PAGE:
The development and form of the sepals vary considerably among flowering plants. They may be free (polysepalous) or fused together (gamosepalous). Often, the sepals are much reduced, appearing somewhat awn-like, or as scales, teeth, or ridges. Most often such structures protrude until the fruit is mature and falls off.

Examples of flowers with much reduced perianths are found among the grasses.

In some flowers, the sepals are fused towards the base, forming a calyx tube (as in the Lythraceae family, and Fabaceae). In other flowers (e.g., Rosaceae, Myrtaceae) a hypanthium includes the bases of sepals, petals, and the attachment points of the stamens.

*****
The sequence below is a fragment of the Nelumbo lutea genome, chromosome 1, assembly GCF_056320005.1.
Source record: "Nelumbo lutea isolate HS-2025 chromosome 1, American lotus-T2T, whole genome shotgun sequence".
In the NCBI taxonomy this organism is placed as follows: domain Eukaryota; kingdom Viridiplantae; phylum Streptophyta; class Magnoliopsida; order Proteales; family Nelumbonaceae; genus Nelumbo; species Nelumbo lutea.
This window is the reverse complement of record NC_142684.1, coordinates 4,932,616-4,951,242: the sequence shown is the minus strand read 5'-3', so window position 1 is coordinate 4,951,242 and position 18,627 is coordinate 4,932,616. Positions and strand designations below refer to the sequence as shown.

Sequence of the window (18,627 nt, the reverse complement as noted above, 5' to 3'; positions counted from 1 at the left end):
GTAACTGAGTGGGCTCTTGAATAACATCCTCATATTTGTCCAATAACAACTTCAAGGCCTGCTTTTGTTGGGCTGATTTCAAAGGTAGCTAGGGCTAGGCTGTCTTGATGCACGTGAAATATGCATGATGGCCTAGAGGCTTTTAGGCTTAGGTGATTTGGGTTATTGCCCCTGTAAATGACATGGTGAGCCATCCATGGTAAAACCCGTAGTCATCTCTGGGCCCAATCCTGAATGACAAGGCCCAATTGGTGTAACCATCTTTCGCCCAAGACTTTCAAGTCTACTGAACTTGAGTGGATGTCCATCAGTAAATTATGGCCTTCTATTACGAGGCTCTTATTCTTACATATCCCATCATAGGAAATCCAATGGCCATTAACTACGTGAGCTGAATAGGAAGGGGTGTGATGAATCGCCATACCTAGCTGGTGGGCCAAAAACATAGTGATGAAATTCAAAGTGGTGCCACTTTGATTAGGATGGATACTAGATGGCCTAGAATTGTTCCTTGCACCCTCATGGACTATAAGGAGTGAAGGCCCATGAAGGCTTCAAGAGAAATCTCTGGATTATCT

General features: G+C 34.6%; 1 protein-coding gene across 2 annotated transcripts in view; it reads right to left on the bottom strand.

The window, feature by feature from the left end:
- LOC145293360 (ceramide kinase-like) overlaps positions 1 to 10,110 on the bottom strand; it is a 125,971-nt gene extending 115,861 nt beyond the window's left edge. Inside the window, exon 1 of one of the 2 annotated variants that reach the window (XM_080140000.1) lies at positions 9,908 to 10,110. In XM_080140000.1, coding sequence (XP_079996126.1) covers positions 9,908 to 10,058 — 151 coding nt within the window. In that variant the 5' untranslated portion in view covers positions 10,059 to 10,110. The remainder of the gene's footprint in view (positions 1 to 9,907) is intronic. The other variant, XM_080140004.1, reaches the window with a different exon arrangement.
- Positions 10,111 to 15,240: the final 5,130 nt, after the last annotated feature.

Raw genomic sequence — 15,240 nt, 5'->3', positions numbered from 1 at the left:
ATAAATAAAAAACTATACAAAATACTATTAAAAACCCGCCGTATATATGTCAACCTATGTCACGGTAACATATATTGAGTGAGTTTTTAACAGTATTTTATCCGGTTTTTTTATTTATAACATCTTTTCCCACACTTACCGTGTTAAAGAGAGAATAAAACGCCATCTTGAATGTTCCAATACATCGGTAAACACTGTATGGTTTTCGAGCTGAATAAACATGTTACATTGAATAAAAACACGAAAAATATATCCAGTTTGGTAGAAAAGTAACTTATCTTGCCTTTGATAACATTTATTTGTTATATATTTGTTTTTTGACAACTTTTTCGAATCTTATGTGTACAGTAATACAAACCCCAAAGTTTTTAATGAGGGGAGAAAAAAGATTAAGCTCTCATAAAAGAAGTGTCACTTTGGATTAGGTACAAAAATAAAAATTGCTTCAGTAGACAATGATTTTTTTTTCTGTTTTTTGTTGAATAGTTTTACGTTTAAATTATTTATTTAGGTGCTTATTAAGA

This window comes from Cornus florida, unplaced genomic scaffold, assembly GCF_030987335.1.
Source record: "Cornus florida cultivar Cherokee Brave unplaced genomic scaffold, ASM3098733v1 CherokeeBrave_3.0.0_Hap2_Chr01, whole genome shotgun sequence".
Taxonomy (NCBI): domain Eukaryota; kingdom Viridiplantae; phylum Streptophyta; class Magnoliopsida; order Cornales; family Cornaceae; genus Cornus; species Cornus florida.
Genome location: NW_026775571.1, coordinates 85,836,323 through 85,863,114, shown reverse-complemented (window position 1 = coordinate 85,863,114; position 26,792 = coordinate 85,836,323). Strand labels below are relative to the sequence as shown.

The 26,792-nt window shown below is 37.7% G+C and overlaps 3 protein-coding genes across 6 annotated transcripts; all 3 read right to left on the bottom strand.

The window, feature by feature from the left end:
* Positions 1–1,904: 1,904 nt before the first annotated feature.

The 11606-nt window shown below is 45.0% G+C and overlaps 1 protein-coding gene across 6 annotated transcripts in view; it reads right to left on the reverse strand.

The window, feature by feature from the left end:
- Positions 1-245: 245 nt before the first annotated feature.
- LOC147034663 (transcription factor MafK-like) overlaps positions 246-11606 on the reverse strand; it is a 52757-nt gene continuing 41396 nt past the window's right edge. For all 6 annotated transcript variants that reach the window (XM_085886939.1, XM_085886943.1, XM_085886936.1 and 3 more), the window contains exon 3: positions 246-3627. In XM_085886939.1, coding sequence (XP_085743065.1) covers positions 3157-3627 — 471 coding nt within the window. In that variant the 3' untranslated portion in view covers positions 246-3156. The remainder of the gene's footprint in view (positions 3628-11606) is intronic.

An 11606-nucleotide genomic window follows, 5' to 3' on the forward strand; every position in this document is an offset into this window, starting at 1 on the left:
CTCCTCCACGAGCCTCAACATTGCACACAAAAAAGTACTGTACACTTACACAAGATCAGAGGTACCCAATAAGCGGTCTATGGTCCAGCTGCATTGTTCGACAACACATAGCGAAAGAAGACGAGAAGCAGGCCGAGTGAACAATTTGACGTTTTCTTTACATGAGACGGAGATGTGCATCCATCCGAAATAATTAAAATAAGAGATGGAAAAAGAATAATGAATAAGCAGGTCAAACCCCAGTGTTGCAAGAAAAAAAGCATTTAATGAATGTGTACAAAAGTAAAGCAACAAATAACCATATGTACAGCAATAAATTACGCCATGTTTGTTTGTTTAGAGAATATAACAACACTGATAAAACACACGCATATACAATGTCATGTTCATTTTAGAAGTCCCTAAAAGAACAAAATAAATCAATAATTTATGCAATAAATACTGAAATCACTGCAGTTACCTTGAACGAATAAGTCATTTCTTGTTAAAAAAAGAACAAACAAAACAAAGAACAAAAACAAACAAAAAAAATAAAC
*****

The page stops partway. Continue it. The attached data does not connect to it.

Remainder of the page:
Spur (botany)

The botanical term “spur” is given to outgrowths of tissue on different plant organs. The most common usage of the term in botany refers to nectar spurs in flowers.

nectar spur (flower)

spur (stem)

spur (leaf)